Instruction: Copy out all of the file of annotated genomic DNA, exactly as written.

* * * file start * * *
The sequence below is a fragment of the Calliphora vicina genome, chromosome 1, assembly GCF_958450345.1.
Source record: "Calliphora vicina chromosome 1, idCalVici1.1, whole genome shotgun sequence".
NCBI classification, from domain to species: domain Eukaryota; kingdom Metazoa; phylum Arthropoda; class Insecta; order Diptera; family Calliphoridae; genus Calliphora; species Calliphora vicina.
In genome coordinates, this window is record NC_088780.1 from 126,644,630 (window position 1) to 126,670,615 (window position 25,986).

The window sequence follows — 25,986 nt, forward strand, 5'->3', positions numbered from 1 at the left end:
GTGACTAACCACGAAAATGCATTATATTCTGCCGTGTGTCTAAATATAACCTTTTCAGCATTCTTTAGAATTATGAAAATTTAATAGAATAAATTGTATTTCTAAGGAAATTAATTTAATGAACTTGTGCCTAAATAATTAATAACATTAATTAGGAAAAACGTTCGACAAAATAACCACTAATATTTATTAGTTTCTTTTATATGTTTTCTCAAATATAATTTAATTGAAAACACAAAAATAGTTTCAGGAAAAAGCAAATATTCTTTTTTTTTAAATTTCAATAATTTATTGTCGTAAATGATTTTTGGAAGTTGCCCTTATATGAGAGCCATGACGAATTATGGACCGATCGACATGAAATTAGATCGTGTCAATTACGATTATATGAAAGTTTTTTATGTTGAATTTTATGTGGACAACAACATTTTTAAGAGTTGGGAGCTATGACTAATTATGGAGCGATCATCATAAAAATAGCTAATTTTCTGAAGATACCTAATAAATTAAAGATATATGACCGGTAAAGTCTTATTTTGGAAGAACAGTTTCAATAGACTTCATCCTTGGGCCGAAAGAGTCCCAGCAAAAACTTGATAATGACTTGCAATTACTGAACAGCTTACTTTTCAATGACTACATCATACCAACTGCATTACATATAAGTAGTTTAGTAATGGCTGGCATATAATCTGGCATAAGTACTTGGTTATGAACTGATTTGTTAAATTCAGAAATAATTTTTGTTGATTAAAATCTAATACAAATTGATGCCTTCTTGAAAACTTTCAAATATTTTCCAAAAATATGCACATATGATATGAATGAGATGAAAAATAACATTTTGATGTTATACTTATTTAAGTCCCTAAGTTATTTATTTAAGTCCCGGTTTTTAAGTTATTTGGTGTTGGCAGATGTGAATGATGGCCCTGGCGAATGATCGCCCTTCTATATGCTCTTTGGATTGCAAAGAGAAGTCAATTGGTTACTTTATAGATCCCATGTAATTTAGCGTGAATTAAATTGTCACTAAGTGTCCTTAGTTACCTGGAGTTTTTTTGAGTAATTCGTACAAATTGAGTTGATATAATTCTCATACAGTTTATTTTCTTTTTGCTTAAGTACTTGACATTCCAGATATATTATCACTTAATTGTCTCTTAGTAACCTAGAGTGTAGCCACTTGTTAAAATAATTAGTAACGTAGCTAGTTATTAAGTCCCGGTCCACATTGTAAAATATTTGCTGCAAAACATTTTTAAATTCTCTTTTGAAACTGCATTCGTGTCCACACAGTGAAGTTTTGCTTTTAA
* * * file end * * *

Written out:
The sequence below is a fragment of the Calliphora vicina genome, chromosome 1, assembly GCF_958450345.1.
Source record: "Calliphora vicina chromosome 1, idCalVici1.1, whole genome shotgun sequence".
NCBI classification, from domain to species: domain Eukaryota; kingdom Metazoa; phylum Arthropoda; class Insecta; order Diptera; family Calliphoridae; genus Calliphora; species Calliphora vicina.
In genome coordinates, this window is record NC_088780.1 from 126,644,630 (window position 1) to 126,670,615 (window position 25,986).

The window sequence follows — 25,986 nt, forward strand, 5'->3', positions numbered from 1 at the left end:
GTGACTAACCACGAAAATGCATTATATTCTGCCGTGTGTCTAAATATAACCTTTTCAGCATTCTTTAGAATTATGAAAATTTAATAGAATAAATTGTATTTCTAAGGAAATTAATTTAATGAACTTGTGCCTAAATAATTAATAACATTAATTAGGAAAAACGTTCGACAAAATAACCACTAATATTTATTAGTTTCTTTTATATGTTTTCTCAAATATAATTTAATTGAAAACACAAAAATAGTTTCAGGAAAAAGCAAATATTCTTTTTTTTTAAATTTCAATAATTTATTGTCGTAAATGATTTTTGGAAGTTGCCCTTATATGAGAGCCATGACGAATTATGGACCGATCGACATGAAATTAGATCGTGTCAATTACGATTATATGAAAGTTTTTTATGTTGAATTTTATGTGGACAACAACATTTTTAAGAGTTGGGAGCTATGACTAATTATGGAGCGATCATCATAAAAATAGCTAATTTTCTGAAGATACCTAATAAATTAAAGATATATGACCGGTAAAGTCTTATTTTGGAAGAACAGTTTCAATAGACTTCATCCTTGGGCCGAAAGAGTCCCAGCAAAAACTTGATAATGACTTGCAATTACTGAACAGCTTACTTTTCAATGACTACATCATACCAACTGCATTACATATAAGTAGTTTAGTAATGGCTGGCATATAATCTGGCATAAGTACTTGGTTATGAACTGATTTGTTAAATTCAGAAATAATTTTTGTTGATTAAAATCTAATACAAATTGATGCCTTCTTGAAAACTTTCAAATATTTTCCAAAAATATGCACATATGATATGAATGAGATGAAAAATAACATTTTGATGTTATACTTATTTAAGTCCCTAAGTTATTTATTTAAGTCCCGGTTTTTAAGTTATTTGGTGTTGGCAGATGTGAATGATGGCCCTGGCGAATGATCGCCCTTCTATATGCTCTTTGGATTGCAAAGAGAAGTCAATTGGTTACTTTATAGATCCCATGTAATTTAGCGTGAATTAAATTGTCACTAAGTGTCCTTAGTTACCTGGAGTTTTTTTGAGTAATTCGTACAAATTGAGTTGATATAATTCTCATACAGTTTATTTTCTTTTTGCTTAAGTACTTGACATTCCAGATATATTATCACTTAATTGTCTCTTAGTAACCTAGAGTGTAGCCACTTGTTAAAATAATTAGTAACGTAGCTAGTTATTAAGTCCCGGTCCACATTGTAAAATATTTGCTGCAAAACATTTTTAAATTCTCTTTTGAAACTGCATTCGTGTCCACACAGTGAAGTTTTGCTTTTAA